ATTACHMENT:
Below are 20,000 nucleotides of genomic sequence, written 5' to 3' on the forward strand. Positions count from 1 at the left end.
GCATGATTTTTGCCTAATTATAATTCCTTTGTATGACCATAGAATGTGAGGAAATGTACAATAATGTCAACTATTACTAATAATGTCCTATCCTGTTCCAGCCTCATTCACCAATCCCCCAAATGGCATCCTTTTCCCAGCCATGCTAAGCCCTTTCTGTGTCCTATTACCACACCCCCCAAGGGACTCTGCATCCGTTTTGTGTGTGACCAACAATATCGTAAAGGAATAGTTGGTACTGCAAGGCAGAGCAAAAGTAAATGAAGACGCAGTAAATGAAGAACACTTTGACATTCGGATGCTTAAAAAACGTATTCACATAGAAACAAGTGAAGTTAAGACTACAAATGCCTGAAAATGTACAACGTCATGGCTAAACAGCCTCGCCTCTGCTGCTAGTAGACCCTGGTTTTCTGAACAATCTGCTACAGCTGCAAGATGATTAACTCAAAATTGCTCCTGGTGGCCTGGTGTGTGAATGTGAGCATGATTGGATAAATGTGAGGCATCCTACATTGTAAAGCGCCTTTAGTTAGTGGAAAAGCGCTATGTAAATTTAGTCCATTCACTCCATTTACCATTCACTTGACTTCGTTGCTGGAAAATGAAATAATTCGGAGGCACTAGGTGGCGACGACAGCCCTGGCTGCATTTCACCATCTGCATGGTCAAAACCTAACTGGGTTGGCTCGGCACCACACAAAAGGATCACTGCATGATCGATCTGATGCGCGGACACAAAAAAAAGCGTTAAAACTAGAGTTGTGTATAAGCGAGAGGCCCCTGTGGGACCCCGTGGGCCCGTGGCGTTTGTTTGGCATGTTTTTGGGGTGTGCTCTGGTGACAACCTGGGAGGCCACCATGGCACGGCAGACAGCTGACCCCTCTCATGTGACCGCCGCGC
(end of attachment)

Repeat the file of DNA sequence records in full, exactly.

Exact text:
Below are 20,000 nucleotides of genomic sequence, written 5' to 3' on the forward strand. Positions count from 1 at the left end.
GCATGATTTTTGCCTAATTATAATTCCTTTGTATGACCATAGAATGTGAGGAAATGTACAATAATGTCAACTATTACTAATAATGTCCTATCCTGTTCCAGCCTCATTCACCAATCCCCCAAATGGCATCCTTTTCCCAGCCATGCTAAGCCCTTTCTGTGTCCTATTACCACACCCCCCAAGGGACTCTGCATCCGTTTTGTGTGTGACCAACAATATCGTAAAGGAATAGTTGGTACTGCAAGGCAGAGCAAAAGTAAATGAAGACGCAGTAAATGAAGAACACTTTGACATTCGGATGCTTAAAAAACGTATTCACATAGAAACAAGTGAAGTTAAGACTACAAATGCCTGAAAATGTACAACGTCATGGCTAAACAGCCTCGCCTCTGCTGCTAGTAGACCCTGGTTTTCTGAACAATCTGCTACAGCTGCAAGATGATTAACTCAAAATTGCTCCTGGTGGCCTGGTGTGTGAATGTGAGCATGATTGGATAAATGTGAGGCATCCTACATTGTAAAGCGCCTTTAGTTAGTGGAAAAGCGCTATGTAAATTTAGTCCATTCACTCCATTTACCATTCACTTGACTTCGTTGCTGGAAAATGAAATAATTCGGAGGCACTAGGTGGCGACGACAGCCCTGGCTGCATTTCACCATCTGCATGGTCAAAACCTAACTGGGTTGGCTCGGCACCACACAAAAGGATCACTGCATGATCGATCTGATGCGCGGACACAAAAAAAAGCGTTAAAACTAGAGTTGTGTATAAGCGAGAGGCCCCTGTGGGACCCCGTGGGCCCGTGGCGTTTGTTTGGCATGTTTTTGGGGTGTGCTCTGGTGACAACCTGGGAGGCCACCATGGCACGGCAGACAGCTGACCCCTCTCATGTGACCGCCGCGC